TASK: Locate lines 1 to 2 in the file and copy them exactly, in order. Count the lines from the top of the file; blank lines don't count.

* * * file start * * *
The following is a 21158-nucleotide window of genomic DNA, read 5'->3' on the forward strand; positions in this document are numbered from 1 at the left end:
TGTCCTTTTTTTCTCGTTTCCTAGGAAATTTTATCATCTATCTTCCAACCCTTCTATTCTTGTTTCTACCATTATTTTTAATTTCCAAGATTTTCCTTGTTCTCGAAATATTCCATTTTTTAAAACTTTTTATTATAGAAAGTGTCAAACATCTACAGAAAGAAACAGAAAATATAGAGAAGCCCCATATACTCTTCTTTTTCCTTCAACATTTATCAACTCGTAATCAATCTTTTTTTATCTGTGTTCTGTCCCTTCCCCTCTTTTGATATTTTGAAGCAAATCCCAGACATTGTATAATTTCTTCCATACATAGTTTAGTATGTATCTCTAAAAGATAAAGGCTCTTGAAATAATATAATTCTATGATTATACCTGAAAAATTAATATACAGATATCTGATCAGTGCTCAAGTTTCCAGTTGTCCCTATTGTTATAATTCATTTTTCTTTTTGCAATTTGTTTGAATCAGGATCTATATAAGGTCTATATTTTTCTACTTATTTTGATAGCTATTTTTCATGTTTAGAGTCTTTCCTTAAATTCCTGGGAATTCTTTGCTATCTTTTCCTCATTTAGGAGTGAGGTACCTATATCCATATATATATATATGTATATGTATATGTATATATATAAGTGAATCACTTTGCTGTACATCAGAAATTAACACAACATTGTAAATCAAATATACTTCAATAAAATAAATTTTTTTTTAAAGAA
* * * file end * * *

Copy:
The following is a 21158-nucleotide window of genomic DNA, read 5'->3' on the forward strand; positions in this document are numbered from 1 at the left end:
TGTCCTTTTTTTCTCGTTTCCTAGGAAATTTTATCATCTATCTTCCAACCCTTCTATTCTTGTTTCTACCATTATTTTTAATTTCCAAGATTTTCCTTGTTCTCGAAATATTCCATTTTTTAAAACTTTTTATTATAGAAAGTGTCAAACATCTACAGAAAGAAACAGAAAATATAGAGAAGCCCCATATACTCTTCTTTTTCCTTCAACATTTATCAACTCGTAATCAATCTTTTTTTATCTGTGTTCTGTCCCTTCCCCTCTTTTGATATTTTGAAGCAAATCCCAGACATTGTATAATTTCTTCCATACATAGTTTAGTATGTATCTCTAAAAGATAAAGGCTCTTGAAATAATATAATTCTATGATTATACCTGAAAAATTAATATACAGATATCTGATCAGTGCTCAAGTTTCCAGTTGTCCCTATTGTTATAATTCATTTTTCTTTTTGCAATTTGTTTGAATCAGGATCTATATAAGGTCTATATTTTTCTACTTATTTTGATAGCTATTTTTCATGTTTAGAGTCTTTCCTTAAATTCCTGGGAATTCTTTGCTATCTTTTCCTCATTTAGGAGTGAGGTACCTATATCCATATATATATATATGTATATGTATATGTATATATATAAGTGAATCACTTTGCTGTACATCAGAAATTAACACAACATTGTAAATCAAATATACTTCAATAAAATAAATTTTTTTTTAAAGAA